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Publication numberUS3360169 A
Publication typeGrant
Publication dateDec 26, 1967
Filing dateApr 7, 1966
Priority dateJan 19, 1966
Publication numberUS 3360169 A, US 3360169A, US-A-3360169, US3360169 A, US3360169A
InventorsHiroshi Hoshi, Masao Suzuki, Masaru Morozumi, Rinnosuke Susuki
Original AssigneeLion Fat Oil Co Ltd
Export CitationBiBTeX, EndNote, RefMan
External Links: USPTO, USPTO Assignment, Espacenet
Container with an improved dispensing closure
US 3360169 A
Abstract  available in
Images(1)
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Claims  available in
Description  (OCR text may contain errors)

DeC- 26, 1967 RINNOSUKE SUSUKI ETAL 3,360,169

CONTAINER WITH AN IMPROVED DISPENSING CLOSURE Filed April v, 196e 2 FIG? ,//J

,O FIG3 FIGA 9 FIG 6 'O 8 9 5 jl'l'llfl v1 e 9 A HO I8 FIGS FIG@ l l5 I7 no l Il I4 I6 no I8 FIGB ,5 www: l no no l? MWA/mw United States Patent C) 3,360,169 CONTAINER WITH AN llVlPROVED DISPENSING CLOSURE Rinnosuke Susuk, Tokyo, Hiroshi Hoshi, Chiba, Masao Suzuki, Tokyo, and Masaru Morozumi, Nagano, Japan, assignors to Lion Fat & Oil Co., Ltd., Tokyo, Japan, a corporation of Japan Filed Apr. 7, 1966, Ser. No. 541,020 Claims priority, application Japan, Jan. 19, 1966, l1/4,238 Claims. (Cl. 222-482) This invention relates to a container having an improved dispensing closure.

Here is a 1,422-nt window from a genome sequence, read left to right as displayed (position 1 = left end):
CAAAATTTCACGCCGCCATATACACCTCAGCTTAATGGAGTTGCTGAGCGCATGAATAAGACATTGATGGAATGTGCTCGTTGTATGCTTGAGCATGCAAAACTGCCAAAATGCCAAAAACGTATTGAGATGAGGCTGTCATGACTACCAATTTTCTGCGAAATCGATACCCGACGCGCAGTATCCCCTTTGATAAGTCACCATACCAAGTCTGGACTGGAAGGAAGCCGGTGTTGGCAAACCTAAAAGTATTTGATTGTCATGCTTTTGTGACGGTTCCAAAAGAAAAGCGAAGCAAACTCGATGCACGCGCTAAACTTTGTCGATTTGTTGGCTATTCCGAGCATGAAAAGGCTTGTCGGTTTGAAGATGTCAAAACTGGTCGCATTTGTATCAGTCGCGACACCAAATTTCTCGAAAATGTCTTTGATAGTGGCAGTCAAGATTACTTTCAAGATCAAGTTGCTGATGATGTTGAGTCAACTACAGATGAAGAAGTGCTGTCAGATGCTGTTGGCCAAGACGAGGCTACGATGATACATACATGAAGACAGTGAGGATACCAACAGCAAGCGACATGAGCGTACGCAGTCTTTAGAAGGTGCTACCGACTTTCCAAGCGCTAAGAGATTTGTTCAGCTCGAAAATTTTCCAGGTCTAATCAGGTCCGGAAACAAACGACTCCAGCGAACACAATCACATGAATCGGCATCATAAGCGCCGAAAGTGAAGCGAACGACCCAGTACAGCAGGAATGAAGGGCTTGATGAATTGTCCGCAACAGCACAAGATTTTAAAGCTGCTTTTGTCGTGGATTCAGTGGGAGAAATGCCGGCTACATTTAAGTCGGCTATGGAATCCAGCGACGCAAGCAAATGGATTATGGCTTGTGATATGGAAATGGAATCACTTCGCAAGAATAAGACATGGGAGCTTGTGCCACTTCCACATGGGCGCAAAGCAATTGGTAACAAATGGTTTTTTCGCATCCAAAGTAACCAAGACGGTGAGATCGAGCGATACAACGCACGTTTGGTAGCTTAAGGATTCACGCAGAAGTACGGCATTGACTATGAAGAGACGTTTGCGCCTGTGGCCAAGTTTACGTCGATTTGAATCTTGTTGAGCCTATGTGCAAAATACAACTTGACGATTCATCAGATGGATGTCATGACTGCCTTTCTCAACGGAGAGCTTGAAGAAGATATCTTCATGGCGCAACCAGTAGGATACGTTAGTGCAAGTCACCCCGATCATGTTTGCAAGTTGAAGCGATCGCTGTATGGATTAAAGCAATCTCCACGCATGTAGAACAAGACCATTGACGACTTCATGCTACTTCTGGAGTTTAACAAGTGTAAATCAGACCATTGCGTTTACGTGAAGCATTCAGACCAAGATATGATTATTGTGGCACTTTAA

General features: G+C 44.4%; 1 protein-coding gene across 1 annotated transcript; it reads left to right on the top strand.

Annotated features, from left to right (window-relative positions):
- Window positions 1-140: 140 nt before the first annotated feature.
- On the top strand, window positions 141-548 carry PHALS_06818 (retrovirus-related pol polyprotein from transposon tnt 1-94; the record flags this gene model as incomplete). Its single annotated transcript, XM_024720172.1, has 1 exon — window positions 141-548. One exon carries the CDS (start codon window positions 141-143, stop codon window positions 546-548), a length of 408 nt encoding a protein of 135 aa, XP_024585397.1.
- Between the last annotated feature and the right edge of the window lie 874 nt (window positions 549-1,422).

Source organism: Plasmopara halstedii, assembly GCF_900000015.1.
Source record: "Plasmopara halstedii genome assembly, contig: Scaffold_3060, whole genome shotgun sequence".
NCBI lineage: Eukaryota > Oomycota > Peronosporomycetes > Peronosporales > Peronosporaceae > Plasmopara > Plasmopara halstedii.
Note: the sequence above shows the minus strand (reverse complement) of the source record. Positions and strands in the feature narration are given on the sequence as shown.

More specifically, this invention relates to a container for storing liquid detergents, liquid cosmetics, liquid seasonings or the like, and particularly relates to a container having an improved dispensing closure which includes valve means of a simplied structure.

Conventional containers are commonly provided with caps so as to prevent outflow of the liquid contained therein through the mouth or the spout thereof when the container is placed in a tilted position or when it lies on its side. Such containers require the users to remove the caps each time it is desired to use such containers. Containers of an improved type require the user to use one of his hands to hold the body of the container and, in addition, to use the other hand to perform at least one process of manipulation to release or remove the cap or to open the valve involved. Furthermore, this type of container has a cap with a complicated liquid passageway structure. Such cap requires extra parts, resulting in an increased number of manufacturing steps and in an increased manufacturing cost.

It is, therefore, the primary object of the present invention to provide a liquid container provided with an improved dispensing closure which completely eliminates the foregoing drawbacks of the conventional spouts. The dispensing closure prevents spilling of the liquid stored in the container when the container topples sideways and also instantaneously arrests the outflow of the liquid whenever it is desired to stop a further outow of the liquid through the spout. The improved dispensing closure also enables the user to freely pour a desired amount of the liquid from the container by a simple procedure including lifting the container, tilting it and squeezing the body of the container, all of which requires the use of only one of the users hands.

Another object of the present invention is to provide a container with an improved dispensing closure having a stop valve,'which closure is simple in structure, which is formed of a folded thin synthetic resin sheet and which can be manufactured at a very low cost.